Dr Tierstein a fellowship trained cardiologist, renders his opinion regarding maintenance of certification. Dr Tierstein works at the Scripps Institute in the Department of Cardiology. He is board certified by the ABIM and in cardiology by the specialty section of the ABIM (like all sub specialties of Internal Medicine).
The ABIM web site serves as a 'cookbook' or guide of "How to become Board Certfied in Internal Medicine and/or one of it's sub specialty groups, and how to complete MOC (Maintenance of Certification)
There has been much controversy about the effectiveness or benefit of MOC . It has evolved in a manner whereby stakeholders and insurers use it to rate provider physicians. While they do not categorically state that not having an MOC will disqualify you from continuing to be a provider, the veiled threat is apparent.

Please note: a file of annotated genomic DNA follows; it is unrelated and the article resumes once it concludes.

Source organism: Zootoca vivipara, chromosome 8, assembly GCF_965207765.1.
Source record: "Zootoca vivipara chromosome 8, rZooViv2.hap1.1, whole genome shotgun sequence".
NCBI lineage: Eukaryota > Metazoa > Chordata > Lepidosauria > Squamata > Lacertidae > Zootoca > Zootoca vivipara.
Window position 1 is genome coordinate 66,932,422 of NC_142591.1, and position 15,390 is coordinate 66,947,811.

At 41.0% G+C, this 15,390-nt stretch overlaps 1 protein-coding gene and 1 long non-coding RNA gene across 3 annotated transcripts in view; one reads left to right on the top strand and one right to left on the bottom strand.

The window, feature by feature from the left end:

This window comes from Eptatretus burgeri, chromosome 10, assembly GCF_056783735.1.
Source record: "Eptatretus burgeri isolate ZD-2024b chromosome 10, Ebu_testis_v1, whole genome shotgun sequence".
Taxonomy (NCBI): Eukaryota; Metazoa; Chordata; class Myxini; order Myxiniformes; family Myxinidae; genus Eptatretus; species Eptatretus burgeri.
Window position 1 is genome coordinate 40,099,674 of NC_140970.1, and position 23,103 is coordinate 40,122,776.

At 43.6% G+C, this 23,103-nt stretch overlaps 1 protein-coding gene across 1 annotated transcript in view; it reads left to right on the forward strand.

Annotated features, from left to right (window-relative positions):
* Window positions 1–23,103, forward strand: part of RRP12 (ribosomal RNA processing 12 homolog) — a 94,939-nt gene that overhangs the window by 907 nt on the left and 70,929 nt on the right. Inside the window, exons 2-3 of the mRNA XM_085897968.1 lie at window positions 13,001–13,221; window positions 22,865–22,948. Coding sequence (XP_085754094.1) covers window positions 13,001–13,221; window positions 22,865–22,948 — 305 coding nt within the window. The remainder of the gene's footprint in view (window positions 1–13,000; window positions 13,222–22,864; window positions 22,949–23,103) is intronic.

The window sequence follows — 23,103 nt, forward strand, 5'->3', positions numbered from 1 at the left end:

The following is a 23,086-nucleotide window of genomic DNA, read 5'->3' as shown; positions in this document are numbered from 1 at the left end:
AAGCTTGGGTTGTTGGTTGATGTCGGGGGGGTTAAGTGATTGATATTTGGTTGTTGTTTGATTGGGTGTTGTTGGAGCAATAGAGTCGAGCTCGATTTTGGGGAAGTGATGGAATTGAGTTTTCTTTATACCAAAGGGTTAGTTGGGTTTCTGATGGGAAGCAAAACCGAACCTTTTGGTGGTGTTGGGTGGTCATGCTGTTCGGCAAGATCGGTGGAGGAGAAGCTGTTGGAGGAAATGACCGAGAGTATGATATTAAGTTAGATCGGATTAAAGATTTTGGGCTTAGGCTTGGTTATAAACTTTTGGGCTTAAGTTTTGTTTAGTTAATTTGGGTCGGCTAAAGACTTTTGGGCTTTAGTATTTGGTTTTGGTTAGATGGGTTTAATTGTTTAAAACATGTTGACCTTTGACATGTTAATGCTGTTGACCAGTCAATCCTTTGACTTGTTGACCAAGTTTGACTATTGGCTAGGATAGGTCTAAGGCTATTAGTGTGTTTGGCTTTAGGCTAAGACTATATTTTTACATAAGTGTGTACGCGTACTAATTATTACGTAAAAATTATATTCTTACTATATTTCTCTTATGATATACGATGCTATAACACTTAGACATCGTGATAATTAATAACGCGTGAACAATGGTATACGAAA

At one time initial board certification was not required to join a hospital medical staff, As time evolved the 'voluntary' nature of board certification evolved into a mandatory requirement.
This form of 'certification creep' is occurring again in the area of MOC. MOC developed as many specialty groups became aware that if they did not set a standard for their membership, someone else would. Another veiled threat, that a state, or federal regulatory agency would impose rules upon physicians. The AAGME reflexively established MOC programs in all specialties.
This action caused a large increase in administrative expenses and spawned an entire new medical-education industry. It also evolved into a large revenue source for the organizations.
It has taken 10-20 years for physicians to cycle through the process. Now most have gone through at least one MOC cycle.
Many MOC physicians who have re-certified state it was a waste of time, money and detracted from their professional status and work-life.
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